One of the most common and powerful marketing pitches is that a product is easy to use. No-one likes a confusing, frustrating or unnecessarily complicated tool to learn.

As an example, most people would say that the iPhone is incredibly easy to use. Young children can quickly and intuitively learn the various touch gestures and amaze adults with their proficiency.

However, if we were given an iPhone as a puzzle in a box to put together, most of us would have no clue where to begin:

iphone dismantled

Photo by ircharizard

Let’s take this a step back further: if we were given all the raw materials that go into making an iphone, how many people in the world could actually go about re-creating one? It’s a dizzying thought.

The iPhone is easy to use, but the iPhone itself is incredibly complex. The number of people which have an iphone, compared to the number of people who can put one together or who can understand how it works behind the scenes is dramatic.

I recently read an excellent post by Morten Rand-Hendriksen entitled “WordPress is not easy, and that’s okay” which is along similar lines.

WordPress is famous for its “famous 5 minute installation”. It enables anyone to start blogging and its user interface is, by and large, pretty easy to get the hang of. However, to put together a professional website built with WordPress is not easy. It combines a lot of skills such as: design, programming, information architecture, content writing and strategy, search engine optimization, usability, marketing, management, photography etc.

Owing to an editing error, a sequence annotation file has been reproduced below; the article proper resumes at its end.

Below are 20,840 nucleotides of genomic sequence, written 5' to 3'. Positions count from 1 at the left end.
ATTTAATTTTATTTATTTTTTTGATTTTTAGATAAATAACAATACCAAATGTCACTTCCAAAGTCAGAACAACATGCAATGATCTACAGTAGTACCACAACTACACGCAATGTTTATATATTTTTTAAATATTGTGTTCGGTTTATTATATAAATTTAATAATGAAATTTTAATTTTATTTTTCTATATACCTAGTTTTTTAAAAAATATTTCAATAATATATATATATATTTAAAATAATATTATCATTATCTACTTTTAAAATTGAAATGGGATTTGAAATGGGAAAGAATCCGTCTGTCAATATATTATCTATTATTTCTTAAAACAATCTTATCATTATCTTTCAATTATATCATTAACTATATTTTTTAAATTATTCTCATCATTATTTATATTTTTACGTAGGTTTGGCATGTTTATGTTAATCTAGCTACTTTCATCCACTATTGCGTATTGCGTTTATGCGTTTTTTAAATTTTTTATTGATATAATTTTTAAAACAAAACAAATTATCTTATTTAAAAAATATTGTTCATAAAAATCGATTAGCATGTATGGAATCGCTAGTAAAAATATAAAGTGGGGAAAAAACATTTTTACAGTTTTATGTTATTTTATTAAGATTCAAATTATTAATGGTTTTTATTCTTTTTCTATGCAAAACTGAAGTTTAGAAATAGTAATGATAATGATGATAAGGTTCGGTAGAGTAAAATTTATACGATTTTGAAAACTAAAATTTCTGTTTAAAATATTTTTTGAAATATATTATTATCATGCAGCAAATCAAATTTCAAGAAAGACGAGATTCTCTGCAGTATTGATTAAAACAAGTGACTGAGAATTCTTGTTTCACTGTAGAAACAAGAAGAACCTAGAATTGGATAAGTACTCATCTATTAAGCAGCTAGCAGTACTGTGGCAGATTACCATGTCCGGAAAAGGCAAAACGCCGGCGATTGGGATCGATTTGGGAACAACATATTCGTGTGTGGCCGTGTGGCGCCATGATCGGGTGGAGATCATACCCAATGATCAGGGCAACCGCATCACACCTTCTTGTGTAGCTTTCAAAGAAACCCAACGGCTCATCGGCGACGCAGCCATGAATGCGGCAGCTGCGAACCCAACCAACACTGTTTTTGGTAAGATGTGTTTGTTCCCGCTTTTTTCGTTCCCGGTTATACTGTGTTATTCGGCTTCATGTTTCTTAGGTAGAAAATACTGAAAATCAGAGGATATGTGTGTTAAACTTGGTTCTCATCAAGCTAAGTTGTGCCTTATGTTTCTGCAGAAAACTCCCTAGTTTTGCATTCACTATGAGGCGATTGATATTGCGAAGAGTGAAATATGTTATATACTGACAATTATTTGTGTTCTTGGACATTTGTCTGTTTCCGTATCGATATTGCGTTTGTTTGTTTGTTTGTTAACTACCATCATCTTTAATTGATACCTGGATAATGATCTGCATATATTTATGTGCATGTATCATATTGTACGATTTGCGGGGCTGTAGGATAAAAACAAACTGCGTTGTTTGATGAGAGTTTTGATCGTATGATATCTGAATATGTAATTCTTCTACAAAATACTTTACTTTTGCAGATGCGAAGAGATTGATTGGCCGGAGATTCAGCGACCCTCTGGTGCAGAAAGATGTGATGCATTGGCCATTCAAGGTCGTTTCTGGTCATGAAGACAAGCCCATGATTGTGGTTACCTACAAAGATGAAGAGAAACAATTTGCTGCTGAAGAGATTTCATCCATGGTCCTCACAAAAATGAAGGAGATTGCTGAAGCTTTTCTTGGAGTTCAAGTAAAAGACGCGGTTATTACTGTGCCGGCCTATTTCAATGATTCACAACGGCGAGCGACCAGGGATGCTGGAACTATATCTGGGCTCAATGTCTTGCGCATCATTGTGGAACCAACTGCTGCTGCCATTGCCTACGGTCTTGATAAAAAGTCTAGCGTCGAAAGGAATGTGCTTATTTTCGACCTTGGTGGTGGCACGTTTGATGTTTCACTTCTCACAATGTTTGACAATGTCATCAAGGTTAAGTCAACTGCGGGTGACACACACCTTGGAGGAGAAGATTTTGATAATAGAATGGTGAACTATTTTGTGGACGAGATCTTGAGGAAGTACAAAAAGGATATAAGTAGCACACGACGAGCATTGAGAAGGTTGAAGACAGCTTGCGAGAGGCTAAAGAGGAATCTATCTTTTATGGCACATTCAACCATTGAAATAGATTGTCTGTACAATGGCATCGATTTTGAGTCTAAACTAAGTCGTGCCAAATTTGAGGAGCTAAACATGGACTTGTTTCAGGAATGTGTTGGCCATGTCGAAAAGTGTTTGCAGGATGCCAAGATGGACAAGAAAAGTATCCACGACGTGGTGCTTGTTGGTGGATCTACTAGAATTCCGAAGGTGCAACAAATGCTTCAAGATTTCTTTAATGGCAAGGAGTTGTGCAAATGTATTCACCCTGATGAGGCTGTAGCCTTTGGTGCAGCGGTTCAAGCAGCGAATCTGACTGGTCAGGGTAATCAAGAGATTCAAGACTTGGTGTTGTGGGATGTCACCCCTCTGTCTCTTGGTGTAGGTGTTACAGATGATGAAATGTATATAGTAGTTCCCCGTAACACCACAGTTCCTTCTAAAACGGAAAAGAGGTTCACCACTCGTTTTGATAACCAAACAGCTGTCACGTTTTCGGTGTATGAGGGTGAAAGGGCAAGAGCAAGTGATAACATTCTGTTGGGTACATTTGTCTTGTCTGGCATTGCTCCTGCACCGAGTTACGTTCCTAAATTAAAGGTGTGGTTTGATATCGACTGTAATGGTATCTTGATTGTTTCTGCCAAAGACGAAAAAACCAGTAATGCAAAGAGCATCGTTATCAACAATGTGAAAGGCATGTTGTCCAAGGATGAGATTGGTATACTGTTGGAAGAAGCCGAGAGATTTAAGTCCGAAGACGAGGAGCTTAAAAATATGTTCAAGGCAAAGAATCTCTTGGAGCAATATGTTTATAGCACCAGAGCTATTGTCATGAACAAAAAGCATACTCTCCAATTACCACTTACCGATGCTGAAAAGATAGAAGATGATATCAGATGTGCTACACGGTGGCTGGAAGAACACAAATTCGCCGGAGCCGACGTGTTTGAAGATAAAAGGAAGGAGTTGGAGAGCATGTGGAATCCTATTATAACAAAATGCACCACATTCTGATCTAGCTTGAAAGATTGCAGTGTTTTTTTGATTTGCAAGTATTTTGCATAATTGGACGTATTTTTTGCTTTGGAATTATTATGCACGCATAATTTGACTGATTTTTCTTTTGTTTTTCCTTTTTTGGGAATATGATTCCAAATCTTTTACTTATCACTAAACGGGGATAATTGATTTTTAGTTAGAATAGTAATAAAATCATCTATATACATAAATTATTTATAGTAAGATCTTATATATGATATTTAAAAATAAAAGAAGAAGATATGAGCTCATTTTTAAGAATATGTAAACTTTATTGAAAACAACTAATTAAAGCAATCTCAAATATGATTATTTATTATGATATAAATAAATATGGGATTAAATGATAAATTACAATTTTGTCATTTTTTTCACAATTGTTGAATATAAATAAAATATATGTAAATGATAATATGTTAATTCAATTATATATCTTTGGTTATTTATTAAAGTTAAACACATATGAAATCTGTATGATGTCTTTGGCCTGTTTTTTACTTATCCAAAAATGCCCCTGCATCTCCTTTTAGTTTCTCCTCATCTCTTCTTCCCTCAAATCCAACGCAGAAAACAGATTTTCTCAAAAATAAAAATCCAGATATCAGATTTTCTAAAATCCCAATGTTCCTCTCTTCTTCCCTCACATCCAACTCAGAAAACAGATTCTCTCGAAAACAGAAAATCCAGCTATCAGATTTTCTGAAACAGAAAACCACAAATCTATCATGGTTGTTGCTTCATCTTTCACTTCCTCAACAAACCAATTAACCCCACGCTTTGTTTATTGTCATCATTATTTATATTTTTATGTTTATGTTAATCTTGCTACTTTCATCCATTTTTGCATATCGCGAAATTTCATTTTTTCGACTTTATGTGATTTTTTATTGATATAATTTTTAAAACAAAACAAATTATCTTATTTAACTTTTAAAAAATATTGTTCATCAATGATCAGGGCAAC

Morten writes that the “WordPress is easy” statement has created the following common myths:

  1. “Some people think WordPress enables them to build a professional grade website with little to no effort. (While you can build a professional website with WordPress, doing so requires a lot of work.)
  2. Some people believe their ability to publish content with WordPress makes them web developers. (Being able to publish content using WordPress makes you a web publisher or content manager. A web developer or designer has the ability to build the application that makes that publishing possible.)
  3. Some people conclude that based on 1 and 2 (and because WordPress itself is free), WordPress services should be free or cheap. (While WordPress is free and open source, the time and skill spent on building content for WordPress has a monetary value in much the same way air is free but being able to fly in the air has a monetary value.”)

I think it’s time to think carefully about what we’re talking about when we say something is easy. Is it easy because we are reaping the benefits of hard work going on behind the scenes and we’re really limited in our actual abilities? Is it easy we have already spent a lot of time mastering it? (I’m constantly reminded of this when seeing my children learn to do something we take for granted as adults!)